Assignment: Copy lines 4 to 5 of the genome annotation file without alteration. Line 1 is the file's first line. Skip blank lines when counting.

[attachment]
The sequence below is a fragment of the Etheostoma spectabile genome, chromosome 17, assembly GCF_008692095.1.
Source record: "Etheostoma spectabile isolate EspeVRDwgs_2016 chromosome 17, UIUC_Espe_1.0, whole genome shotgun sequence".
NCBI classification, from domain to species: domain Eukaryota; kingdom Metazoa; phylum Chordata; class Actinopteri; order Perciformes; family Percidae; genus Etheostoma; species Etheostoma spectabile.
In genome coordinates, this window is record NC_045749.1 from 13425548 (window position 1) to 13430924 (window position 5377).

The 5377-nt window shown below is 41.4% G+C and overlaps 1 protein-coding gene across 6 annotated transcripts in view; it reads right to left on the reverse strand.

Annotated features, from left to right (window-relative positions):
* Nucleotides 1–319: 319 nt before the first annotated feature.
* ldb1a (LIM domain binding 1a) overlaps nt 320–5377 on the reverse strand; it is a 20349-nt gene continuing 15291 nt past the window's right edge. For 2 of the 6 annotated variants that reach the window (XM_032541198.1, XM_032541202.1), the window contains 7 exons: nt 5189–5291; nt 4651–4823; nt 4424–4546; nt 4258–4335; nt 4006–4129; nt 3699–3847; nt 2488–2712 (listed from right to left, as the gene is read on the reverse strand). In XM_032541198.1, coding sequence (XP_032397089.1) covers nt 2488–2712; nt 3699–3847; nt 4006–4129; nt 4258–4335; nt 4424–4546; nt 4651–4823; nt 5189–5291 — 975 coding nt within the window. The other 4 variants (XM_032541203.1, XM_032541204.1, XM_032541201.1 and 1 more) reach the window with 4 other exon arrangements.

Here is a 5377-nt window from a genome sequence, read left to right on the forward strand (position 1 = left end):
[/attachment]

In genome coordinates, this window is record NC_045749.1 from 13425548 (window position 1) to 13430924 (window position 5377).

The 5377-nt window shown below is 41.4% G+C and overlaps 1 protein-coding gene across 6 annotated transcripts in view; it reads right to left on the reverse strand.